Cotton Crops Slumping Most Since 1993 as China Buys

Cotton harvests are heading for the biggest drop in more than two decades as farmers from the U.S. to India reduce planting and China increases demand for higher-quality imports.

Crops will tumble 11 percent, the most since 1993, to 23.2 million metric tons in the year beginning Aug. 1, data from the International Cotton Advisory Committee show. Farmers will reduce sowing to 31.58 million hectares (78 million acres), a 7.7 percent decline and the largest in 11 years, according to Washington-based ICAC, which represents 41 governments. By July 2014, stockpiles will shrink 4.9 percent to 15.9 million tons, the first reduction in four years, the group’s data show.

Prices that slumped 62 percent from a record in 2011, prompting farmers to switch to soybeans and corn, are poised to rally 14 percent to 95 cents a pound by the end of 2013, according to the median of 16 estimates from analysts and traders compiled by Bloomberg. China is buying higher-grade American and Australian fiber for textile makers at cheaper prices than domestic supplies and sitting on lower-quality local stockpiles to subsidize farmers.

“China will want to import some cotton that the world doesn’t have to give next season,” said Peter Egli, director at Chicago-based Plexus Cotton Ltd. “Prices will have to go higher to satisfy mill demand and China imports,” he said in a telephone interview.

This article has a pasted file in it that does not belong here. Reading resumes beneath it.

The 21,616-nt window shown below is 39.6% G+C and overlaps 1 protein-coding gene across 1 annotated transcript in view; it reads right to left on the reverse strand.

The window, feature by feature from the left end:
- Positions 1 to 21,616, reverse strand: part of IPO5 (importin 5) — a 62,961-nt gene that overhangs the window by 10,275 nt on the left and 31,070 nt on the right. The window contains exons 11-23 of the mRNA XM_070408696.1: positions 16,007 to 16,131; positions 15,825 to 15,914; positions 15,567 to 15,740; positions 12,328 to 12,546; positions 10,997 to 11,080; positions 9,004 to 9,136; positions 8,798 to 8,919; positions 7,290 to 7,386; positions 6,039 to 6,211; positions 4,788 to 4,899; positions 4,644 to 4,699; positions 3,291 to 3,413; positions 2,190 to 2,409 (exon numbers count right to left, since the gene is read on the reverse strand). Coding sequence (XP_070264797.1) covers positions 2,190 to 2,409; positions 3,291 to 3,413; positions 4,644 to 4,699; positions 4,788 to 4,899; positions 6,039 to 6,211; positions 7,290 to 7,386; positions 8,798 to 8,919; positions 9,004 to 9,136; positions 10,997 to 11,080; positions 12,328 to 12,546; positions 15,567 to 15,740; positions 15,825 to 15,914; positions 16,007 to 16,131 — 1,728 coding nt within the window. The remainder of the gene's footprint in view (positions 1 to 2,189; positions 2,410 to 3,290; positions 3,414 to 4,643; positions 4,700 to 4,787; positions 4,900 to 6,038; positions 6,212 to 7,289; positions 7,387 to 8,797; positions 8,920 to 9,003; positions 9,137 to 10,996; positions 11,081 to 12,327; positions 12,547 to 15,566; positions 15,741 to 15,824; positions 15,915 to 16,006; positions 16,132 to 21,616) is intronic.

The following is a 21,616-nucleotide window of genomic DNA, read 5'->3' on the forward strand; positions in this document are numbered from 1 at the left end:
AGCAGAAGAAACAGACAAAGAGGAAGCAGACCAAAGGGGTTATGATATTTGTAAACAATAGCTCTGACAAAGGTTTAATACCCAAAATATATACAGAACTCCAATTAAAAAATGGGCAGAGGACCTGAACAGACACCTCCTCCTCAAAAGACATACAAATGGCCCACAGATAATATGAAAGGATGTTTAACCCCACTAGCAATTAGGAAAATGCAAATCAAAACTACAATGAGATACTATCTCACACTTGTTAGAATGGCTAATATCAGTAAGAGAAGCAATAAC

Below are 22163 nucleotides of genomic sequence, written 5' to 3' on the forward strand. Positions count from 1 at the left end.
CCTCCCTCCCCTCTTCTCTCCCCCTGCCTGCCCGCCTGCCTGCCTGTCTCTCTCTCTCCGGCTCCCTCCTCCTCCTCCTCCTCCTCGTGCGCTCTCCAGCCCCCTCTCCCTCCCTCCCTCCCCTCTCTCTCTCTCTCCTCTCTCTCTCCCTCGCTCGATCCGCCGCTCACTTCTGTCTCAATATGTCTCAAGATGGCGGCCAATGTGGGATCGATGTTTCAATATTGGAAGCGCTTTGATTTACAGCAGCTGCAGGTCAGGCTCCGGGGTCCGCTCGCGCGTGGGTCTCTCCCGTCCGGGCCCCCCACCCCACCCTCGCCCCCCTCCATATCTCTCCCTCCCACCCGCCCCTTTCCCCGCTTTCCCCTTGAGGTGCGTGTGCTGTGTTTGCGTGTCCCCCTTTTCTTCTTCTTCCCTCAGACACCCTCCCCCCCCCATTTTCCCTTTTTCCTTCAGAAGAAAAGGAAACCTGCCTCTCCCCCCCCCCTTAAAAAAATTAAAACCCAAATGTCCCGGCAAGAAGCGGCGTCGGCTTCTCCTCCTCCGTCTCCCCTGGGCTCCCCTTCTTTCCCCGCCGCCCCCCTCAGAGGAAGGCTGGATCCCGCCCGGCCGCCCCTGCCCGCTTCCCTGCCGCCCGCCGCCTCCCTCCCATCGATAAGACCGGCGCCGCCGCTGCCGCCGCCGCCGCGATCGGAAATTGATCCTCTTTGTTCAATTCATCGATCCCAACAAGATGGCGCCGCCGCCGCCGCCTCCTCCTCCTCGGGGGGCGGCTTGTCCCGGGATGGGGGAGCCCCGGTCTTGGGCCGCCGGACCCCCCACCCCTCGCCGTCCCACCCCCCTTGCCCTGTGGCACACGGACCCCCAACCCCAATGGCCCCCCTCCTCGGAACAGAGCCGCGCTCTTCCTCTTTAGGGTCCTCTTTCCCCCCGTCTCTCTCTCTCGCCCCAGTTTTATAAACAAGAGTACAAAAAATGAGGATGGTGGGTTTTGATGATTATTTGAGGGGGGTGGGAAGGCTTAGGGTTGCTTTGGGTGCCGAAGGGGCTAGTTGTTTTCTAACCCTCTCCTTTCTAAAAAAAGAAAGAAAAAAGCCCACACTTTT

Bullish Wagers

The most-active cotton futures advanced 11 percent to 83.1 cents this year on ICE Futures U.S. in New York, the best performer among 24 raw materials on the Standard & Poor’s GSCI Index. The commodities gauge climbed 5 percent and the MSCI All-Country World Index of equities rose 4.9 percent. Treasuries lost 0.8 percent, a Bank of America Corp. index shows.

Money managers are gearing up for a rally. Bets on price gains in futures and options outnumbered wagers on declines by 59,138 contracts as of Feb. 5, the most since Oct. 12, 2010, data from the Commodity Futures Trading Commission show.

While global cotton output is tumbling, consumption will increase 3 percent as the world economy recovers, leading to a shortage for the first time since 2010, according to ICAC.

Farmers in Spain begin planting the first crops of 2013 this month. The U.S. will follow in March, then China, Egypt and Central Asia in April, South Asia in June, Australia and Argentina in September and Brazil in October, according to the U.S. Department of Agriculture’s crop calendar.